Democratic Michigan Gov. Gretchen Whitmer misstated a key top-line statistic from a report that she referenced to tout her ambitious green energy mandate.
On Tuesday, Whitmer signed seven bills in Detroit that commit the state to reaching 100% green energy by 2040, one of the most ambitious state-level green energy mandates in the country. In her speech in Detroit, an official press release and further comments about the package, Whitmer said that the laws will create nearly 160,000 jobs by 2050 in conjunction with federal legislation, but that assertion is incorrect: the report informing that statistic finds that the new laws will create 158,260 job-years added, a different metric than jobs added.
The report defines a job-year as one job held for one year. By this definition, for example, five people working on a new solar installation for three years amounts to fifteen job-years added, even though there are only five people actually occupying jobs.
Nevertheless, Whitmer claimed that the green energy mandate will “create 160,000 good-paying jobs” in her speech in Detroit marking the legislation’s enactment and in the official press release for the signing. The press release cites the report for the job growth figure. She then repeated the same claim in a video posted to X, formerly Twitter. (RELATED: Petition To Recall Michigan Gov. Gretchen Whitmer Surges Past 180K Signatures)
The climate bills I signed accomplish A LOT! Let’s see if I can get it all in in 30 seconds… 👇 pic.twitter.com/eBfdACItUT
— Governor Gretchen Whitmer (@GovWhitmer) November 29, 2023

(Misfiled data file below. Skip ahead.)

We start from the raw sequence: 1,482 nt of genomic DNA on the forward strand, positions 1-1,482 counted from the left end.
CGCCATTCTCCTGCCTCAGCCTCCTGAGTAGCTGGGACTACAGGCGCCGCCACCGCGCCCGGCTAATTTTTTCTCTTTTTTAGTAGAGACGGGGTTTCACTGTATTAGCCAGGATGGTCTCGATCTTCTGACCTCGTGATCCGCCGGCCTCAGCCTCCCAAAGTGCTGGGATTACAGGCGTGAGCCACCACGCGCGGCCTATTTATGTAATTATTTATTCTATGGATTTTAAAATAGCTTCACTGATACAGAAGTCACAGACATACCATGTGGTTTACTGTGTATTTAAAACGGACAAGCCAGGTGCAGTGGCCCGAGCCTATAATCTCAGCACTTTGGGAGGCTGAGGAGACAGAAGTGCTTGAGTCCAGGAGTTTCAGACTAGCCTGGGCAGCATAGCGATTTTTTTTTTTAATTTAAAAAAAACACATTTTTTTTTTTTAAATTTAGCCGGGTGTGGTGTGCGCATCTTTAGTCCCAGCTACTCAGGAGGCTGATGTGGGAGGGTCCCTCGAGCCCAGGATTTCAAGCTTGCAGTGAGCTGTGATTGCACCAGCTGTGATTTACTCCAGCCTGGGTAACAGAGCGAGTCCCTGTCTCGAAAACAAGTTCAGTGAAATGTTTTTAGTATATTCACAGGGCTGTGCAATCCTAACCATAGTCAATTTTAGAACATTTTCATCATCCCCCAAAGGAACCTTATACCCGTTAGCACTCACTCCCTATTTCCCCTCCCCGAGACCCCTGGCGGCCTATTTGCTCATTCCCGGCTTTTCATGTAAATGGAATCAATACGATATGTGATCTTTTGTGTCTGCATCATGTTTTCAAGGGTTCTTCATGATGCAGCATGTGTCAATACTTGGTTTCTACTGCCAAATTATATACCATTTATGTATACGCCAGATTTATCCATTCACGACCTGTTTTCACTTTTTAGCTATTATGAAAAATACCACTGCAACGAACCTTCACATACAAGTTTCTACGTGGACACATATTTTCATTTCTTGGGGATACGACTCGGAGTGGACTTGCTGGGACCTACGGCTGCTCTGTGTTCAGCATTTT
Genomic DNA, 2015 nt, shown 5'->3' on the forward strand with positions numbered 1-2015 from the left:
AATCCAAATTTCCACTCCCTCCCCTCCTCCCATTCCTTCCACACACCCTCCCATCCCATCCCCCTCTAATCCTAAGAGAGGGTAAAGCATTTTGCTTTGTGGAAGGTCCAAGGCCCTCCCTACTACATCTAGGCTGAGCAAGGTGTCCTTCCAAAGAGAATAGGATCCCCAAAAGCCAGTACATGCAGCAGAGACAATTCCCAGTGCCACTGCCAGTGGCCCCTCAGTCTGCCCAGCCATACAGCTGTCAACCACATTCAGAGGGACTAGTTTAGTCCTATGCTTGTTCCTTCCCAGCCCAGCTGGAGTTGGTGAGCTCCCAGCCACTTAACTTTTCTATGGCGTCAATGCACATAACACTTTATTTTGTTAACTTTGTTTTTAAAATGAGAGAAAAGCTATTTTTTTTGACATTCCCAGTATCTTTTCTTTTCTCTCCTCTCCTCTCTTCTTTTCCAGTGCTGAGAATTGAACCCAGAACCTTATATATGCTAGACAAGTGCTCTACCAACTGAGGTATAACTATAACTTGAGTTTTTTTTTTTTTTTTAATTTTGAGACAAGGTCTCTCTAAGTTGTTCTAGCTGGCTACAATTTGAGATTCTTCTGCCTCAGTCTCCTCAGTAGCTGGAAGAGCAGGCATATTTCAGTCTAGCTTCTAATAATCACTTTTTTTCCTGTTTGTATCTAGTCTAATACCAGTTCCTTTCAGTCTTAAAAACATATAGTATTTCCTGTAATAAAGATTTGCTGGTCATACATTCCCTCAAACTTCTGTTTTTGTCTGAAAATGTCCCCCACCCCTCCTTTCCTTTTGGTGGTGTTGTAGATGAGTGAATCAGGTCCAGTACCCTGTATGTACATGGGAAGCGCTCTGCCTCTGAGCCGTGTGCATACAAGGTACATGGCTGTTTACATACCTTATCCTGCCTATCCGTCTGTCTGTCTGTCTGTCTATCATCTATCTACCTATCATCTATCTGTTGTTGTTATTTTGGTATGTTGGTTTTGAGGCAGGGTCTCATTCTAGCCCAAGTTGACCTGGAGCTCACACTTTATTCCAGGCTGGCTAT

To calculate its total number of job-years added, the report includes “direct jobs”— such as workers hired to construct wind turbines— as well as “indirect jobs” and “induced jobs.” The report defines “indirect jobs” as those created to supply “direct job” workers with the goods and services they need, like steel and cement. “Induced jobs” are jobs that are created by the increases in economic activity driven by “direct jobs” and “indirect jobs.”
It is unclear how the report, titled the “The Michigan Clean Energy Framework: Assessing the Economic and Health Benefits of Policies to Achieve Michigan’s Climate Goals,” arrived at the job-years added figure. The report mostly summarizes the analysis rather than demonstrating the underlying calculations conducted to arrive at final figures.
The report also finds that the legislation “would reduce average annual household energy costs by approximately $145” in the state. Like the “jobs” statistic, Whitmer cited this figure in her speech, the press release and the video posted to X. As is the case with the job-years added statistic, the report does not demonstrate explicitly how that number was calculated, instead plugging it into a table as a final figure.
The figure that Whitmer cites sharply contrasts with the findings of analysis conducted by the Mackinac Center, a pro-free market think tank based in Michigan that found that the state’s citizens “can expect to pay an additional $2,746 in energy costs each year just to experience more blackouts” with Whitmer’s green energy mandate in place.